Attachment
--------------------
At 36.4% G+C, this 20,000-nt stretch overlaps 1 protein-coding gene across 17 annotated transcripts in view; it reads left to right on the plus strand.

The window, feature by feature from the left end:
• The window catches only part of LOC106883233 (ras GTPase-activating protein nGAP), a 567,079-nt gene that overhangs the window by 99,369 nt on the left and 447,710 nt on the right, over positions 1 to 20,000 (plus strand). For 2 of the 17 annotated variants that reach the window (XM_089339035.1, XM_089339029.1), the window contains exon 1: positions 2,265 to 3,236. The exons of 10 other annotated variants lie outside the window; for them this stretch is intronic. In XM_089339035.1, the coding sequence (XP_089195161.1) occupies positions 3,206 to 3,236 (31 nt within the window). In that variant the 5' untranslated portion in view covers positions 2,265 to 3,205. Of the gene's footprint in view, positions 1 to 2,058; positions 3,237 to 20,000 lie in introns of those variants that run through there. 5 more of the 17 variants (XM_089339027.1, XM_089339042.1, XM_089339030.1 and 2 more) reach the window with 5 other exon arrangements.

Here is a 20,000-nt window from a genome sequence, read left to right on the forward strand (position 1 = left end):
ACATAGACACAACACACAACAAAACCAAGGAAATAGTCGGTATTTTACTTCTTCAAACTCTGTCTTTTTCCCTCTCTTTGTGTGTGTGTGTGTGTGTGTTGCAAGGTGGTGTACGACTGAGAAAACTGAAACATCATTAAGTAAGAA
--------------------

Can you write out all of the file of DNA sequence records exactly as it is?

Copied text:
At 36.4% G+C, this 20,000-nt stretch overlaps 1 protein-coding gene across 17 annotated transcripts in view; it reads left to right on the plus strand.

The window, feature by feature from the left end:
• The window catches only part of LOC106883233 (ras GTPase-activating protein nGAP), a 567,079-nt gene that overhangs the window by 99,369 nt on the left and 447,710 nt on the right, over positions 1 to 20,000 (plus strand). For 2 of the 17 annotated variants that reach the window (XM_089339035.1, XM_089339029.1), the window contains exon 1: positions 2,265 to 3,236. The exons of 10 other annotated variants lie outside the window; for them this stretch is intronic. In XM_089339035.1, the coding sequence (XP_089195161.1) occupies positions 3,206 to 3,236 (31 nt within the window). In that variant the 5' untranslated portion in view covers positions 2,265 to 3,205. Of the gene's footprint in view, positions 1 to 2,058; positions 3,237 to 20,000 lie in introns of those variants that run through there. 5 more of the 17 variants (XM_089339027.1, XM_089339042.1, XM_089339030.1 and 2 more) reach the window with 5 other exon arrangements.

Here is a 20,000-nt window from a genome sequence, read left to right on the forward strand (position 1 = left end):
ACATAGACACAACACACAACAAAACCAAGGAAATAGTCGGTATTTTACTTCTTCAAACTCTGTCTTTTTCCCTCTCTTTGTGTGTGTGTGTGTGTGTGTTGCAAGGTGGTGTACGACTGAGAAAACTGAAACATCATTAAGTAAGAA